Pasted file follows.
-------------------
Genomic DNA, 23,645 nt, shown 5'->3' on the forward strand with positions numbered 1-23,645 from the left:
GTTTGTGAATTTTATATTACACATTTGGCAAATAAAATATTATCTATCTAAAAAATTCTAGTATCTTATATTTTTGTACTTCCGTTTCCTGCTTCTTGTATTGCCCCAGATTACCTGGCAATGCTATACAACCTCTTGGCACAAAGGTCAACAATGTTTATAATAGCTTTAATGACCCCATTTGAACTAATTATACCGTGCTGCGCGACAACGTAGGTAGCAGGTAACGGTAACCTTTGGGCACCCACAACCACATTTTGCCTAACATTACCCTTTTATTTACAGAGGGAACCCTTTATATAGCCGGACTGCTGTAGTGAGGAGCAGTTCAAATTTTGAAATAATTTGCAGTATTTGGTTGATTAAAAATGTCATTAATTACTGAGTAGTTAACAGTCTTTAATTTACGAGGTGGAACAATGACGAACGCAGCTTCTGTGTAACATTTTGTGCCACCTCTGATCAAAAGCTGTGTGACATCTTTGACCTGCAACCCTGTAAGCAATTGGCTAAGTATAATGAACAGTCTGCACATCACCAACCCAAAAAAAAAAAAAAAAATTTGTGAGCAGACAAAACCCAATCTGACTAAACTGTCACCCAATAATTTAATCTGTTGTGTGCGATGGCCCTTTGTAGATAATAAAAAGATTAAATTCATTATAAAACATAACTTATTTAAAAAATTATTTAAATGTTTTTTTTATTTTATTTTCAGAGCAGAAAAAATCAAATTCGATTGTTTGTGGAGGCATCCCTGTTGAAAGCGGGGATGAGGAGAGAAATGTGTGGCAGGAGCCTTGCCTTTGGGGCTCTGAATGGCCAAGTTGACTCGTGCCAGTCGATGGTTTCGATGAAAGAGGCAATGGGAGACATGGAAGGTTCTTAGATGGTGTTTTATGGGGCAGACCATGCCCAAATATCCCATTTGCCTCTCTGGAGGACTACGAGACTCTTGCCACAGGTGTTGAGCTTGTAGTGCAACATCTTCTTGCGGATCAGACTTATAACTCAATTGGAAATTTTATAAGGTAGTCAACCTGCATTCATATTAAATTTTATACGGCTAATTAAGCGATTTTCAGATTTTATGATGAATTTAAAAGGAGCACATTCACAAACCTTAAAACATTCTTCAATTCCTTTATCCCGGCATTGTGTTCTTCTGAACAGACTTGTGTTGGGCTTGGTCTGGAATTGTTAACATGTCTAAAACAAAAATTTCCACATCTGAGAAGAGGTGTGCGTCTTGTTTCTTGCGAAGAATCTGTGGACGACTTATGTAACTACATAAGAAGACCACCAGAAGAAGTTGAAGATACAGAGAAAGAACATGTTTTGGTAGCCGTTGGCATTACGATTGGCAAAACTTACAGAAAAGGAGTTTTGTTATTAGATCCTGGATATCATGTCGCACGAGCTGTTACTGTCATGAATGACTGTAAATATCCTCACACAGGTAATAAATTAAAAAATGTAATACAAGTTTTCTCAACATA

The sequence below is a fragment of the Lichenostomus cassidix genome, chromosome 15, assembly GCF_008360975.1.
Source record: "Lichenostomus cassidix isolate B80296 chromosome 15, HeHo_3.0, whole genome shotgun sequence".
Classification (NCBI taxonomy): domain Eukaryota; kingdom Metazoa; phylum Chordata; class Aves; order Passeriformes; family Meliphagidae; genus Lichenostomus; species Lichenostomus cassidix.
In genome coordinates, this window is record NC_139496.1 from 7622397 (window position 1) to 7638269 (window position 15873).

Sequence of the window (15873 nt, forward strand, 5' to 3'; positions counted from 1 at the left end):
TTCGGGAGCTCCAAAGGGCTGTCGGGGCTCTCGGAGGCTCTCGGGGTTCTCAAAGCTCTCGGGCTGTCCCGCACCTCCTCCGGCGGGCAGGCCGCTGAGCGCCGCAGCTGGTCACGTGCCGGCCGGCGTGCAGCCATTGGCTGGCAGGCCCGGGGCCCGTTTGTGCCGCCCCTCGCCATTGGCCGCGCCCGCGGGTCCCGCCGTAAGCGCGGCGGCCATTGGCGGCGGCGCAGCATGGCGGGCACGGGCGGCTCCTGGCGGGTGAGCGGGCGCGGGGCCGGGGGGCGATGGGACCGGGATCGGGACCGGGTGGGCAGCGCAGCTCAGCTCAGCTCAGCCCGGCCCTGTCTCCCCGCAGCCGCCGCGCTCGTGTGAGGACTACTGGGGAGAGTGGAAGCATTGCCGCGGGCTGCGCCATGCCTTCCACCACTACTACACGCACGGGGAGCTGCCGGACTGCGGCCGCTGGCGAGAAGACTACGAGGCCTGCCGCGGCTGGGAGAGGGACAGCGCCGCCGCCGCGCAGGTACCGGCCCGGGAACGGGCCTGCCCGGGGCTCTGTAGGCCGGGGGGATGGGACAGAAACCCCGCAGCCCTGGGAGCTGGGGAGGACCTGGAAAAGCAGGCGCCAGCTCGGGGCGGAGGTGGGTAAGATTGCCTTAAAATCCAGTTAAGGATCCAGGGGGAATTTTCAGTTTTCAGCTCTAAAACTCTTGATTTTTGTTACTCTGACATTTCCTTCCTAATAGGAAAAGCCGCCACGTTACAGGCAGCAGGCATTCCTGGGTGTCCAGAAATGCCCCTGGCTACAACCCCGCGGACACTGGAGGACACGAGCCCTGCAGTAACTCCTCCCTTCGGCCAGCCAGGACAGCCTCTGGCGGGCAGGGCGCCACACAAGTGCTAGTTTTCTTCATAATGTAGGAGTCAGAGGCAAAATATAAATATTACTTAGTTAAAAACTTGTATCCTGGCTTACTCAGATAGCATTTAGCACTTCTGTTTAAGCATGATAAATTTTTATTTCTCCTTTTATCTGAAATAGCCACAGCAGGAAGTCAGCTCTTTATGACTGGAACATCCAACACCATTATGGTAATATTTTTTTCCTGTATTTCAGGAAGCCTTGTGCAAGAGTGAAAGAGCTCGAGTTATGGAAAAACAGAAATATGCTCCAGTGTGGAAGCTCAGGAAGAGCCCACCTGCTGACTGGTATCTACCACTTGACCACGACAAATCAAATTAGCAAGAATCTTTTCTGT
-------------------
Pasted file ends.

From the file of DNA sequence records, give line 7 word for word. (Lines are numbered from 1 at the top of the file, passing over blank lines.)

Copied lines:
Sequence of the window (15873 nt, forward strand, 5' to 3'; positions counted from 1 at the left end):